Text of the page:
Apollo Theater Highlights | TopView

Apollo Theater

Location: 253 W 125th St, New York, NY 10027

Harlem’s famous Apollo Theater located at 253 W. 125th St. (bet. Frederick Douglass and Adam Clayton Powell Jr. Blvds.) is important not only because it honors and promotes the contributions of black American performers, but also because it is a living example of progress: The building was originally a burlesque theater that did not allow black patrons. There may be no building more associated with great African-American entertainers than the Apollo Theater Harlem.

Since 1934, Amateur Night at the Apollo Theater New York has served as the golden ticket to a big break for many legendary performers, including Ella Fitzgerald. The Jackson 5, James Brown, D’Angelo, Billie Holiday, Gladys Knight, Jimi Hendrix, Stevie Wonder, Jackie Wilson, Dave Chappelle, Sammy Davis Jr., Luther Vandross. and Lauryn Hill, who at 13 was booed by the crowd.  Visit the Apollo Theatre where every Wednesday night there is a slate of new artists from all backgrounds looking to win over the capricious Apollo crowd.

Fast facts:

From 1914 to 1928 the theater (then named Hurtig and Seamon’s New Burlesque Theater) was “whites only”—an ironic beginning considering its eventual place in African-American entertainment history.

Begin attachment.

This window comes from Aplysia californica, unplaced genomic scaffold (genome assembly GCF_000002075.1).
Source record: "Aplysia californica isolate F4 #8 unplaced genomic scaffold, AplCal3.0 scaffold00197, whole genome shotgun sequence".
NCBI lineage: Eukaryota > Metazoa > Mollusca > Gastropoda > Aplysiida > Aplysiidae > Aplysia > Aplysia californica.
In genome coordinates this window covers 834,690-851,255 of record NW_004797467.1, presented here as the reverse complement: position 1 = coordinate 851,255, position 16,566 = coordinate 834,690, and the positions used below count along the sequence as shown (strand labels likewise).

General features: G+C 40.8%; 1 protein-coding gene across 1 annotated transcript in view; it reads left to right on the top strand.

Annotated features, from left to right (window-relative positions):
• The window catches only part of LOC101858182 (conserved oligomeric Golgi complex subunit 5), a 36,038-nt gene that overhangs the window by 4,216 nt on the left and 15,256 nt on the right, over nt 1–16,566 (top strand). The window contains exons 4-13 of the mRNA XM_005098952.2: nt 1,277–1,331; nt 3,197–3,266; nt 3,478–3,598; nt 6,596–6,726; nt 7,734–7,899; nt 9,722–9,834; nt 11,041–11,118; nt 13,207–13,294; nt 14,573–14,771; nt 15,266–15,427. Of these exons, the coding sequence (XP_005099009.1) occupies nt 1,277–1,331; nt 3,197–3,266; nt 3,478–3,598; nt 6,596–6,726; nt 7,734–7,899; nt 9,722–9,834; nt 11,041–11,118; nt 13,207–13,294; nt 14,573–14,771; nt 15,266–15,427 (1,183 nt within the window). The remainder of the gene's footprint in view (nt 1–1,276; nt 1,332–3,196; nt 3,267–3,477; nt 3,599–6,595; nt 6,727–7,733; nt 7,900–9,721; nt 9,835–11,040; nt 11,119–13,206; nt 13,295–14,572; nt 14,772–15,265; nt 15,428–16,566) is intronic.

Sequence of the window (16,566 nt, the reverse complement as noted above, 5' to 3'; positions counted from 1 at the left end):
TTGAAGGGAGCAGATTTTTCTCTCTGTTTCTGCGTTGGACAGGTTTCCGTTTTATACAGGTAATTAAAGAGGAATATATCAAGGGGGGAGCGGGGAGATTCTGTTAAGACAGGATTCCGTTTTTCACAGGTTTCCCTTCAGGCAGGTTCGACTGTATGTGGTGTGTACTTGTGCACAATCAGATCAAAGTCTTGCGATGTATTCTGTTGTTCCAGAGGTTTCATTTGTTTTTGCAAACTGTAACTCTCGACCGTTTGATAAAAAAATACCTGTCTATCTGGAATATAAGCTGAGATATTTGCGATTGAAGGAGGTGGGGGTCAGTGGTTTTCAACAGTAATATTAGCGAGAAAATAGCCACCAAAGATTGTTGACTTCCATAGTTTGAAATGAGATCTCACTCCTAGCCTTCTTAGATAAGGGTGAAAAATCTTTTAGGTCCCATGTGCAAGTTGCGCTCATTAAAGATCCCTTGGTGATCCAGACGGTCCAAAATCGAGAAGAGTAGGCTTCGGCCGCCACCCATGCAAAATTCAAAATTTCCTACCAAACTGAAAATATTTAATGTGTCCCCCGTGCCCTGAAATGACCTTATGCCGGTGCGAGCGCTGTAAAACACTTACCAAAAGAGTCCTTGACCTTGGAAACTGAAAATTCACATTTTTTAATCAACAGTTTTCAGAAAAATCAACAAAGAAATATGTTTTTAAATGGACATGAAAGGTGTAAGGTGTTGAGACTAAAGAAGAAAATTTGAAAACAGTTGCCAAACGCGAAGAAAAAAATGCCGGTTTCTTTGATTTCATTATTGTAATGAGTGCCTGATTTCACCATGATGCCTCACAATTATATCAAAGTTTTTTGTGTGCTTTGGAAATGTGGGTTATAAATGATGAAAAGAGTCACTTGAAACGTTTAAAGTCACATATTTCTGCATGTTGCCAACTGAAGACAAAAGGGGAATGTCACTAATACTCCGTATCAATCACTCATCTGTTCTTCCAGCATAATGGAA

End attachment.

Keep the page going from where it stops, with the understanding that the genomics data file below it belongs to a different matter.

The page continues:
• The Apollo Theater reopened with a new name—and open-admission policy—on January 26, 1934, and soon after held its first Amateur Night.

• Later that year, a 17-year-old Ella Fitzgerald won Amateur Night (and a $25 prize), after she made a last-minute decision to switch from dancing to singing.

• One more Amateur Night note: there is a stump, dubbed the Tree of Hope, that performers rub for good luck before they go on; it’s placed on the edge of the stage for Amateur Night (and a replica exists in the lobby). The stump comes from a tree that stood outside the Lafayette Theatre a few blocks away and was cut down when the City widened Seventh Avenue in 1934.

• James Brown, Moms Mabley and B. B. King are among the musicians who have recorded live albums at the Apollo. More recently, Amy Schumer taped a special there.

• Many artists made themselves at home in the Apollo: Ray Charles used to gamble in the back alley and Flip Wilson would sleep under the stage, while Solomon Burke would cook (and sell) food between sets.

• Jay Z performed a “diss” track about Tupac Shakur at the theater, though no recording of the song has ever surfaced.

Nearby attractions:

Bill's Place, 148 W. 133rd St.: It feels like you're entering a 1920s speakeasy for Bill's weekend jazz performances.

The National Jazz Museum in Harlem, 58 W. 129th St. : Harlem is known for jazz; this is the best area spot to learn about the genre.

Red Rooster Harlem, 310 Lenox Ave.: Marcus Samuelsson's restaurant does a modern take on comfort food like fried chicken and spiced meatballs.

Check out upcoming Apollo Theater events.

Getting to the Apollo is a breeze on our Uptown and Harlem tour. Hop off at Stop #23 for the Apollo Theater.

Get to Apollo Theater with our
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This page was edited by Steven Thomas